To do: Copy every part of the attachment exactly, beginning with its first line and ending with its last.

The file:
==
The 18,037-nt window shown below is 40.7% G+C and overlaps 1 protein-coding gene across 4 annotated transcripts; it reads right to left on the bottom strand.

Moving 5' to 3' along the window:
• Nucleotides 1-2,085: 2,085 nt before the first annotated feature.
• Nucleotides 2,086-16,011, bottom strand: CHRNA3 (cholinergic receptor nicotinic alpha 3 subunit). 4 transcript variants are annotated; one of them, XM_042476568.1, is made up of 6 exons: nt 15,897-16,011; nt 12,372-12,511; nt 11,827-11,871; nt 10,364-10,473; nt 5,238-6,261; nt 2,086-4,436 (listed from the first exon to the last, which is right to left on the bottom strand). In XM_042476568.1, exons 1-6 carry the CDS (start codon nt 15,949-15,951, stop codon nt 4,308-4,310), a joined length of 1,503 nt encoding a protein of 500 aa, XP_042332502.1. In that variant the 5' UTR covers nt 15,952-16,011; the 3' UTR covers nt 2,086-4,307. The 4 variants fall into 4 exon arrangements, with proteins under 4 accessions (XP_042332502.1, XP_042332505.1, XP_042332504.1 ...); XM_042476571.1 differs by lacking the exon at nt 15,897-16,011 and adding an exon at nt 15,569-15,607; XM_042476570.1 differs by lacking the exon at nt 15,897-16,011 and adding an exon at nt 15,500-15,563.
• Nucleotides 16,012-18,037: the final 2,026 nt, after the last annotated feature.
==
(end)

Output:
The 18,037-nt window shown below is 40.7% G+C and overlaps 1 protein-coding gene across 4 annotated transcripts; it reads right to left on the bottom strand.

Moving 5' to 3' along the window:
• Nucleotides 1-2,085: 2,085 nt before the first annotated feature.
• Nucleotides 2,086-16,011, bottom strand: CHRNA3 (cholinergic receptor nicotinic alpha 3 subunit). 4 transcript variants are annotated; one of them, XM_042476568.1, is made up of 6 exons: nt 15,897-16,011; nt 12,372-12,511; nt 11,827-11,871; nt 10,364-10,473; nt 5,238-6,261; nt 2,086-4,436 (listed from the first exon to the last, which is right to left on the bottom strand). In XM_042476568.1, exons 1-6 carry the CDS (start codon nt 15,949-15,951, stop codon nt 4,308-4,310), a joined length of 1,503 nt encoding a protein of 500 aa, XP_042332502.1. In that variant the 5' UTR covers nt 15,952-16,011; the 3' UTR covers nt 2,086-4,307. The 4 variants fall into 4 exon arrangements, with proteins under 4 accessions (XP_042332502.1, XP_042332505.1, XP_042332504.1 ...); XM_042476571.1 differs by lacking the exon at nt 15,897-16,011 and adding an exon at nt 15,569-15,607; XM_042476570.1 differs by lacking the exon at nt 15,897-16,011 and adding an exon at nt 15,500-15,563.
• Nucleotides 16,012-18,037: the final 2,026 nt, after the last annotated feature.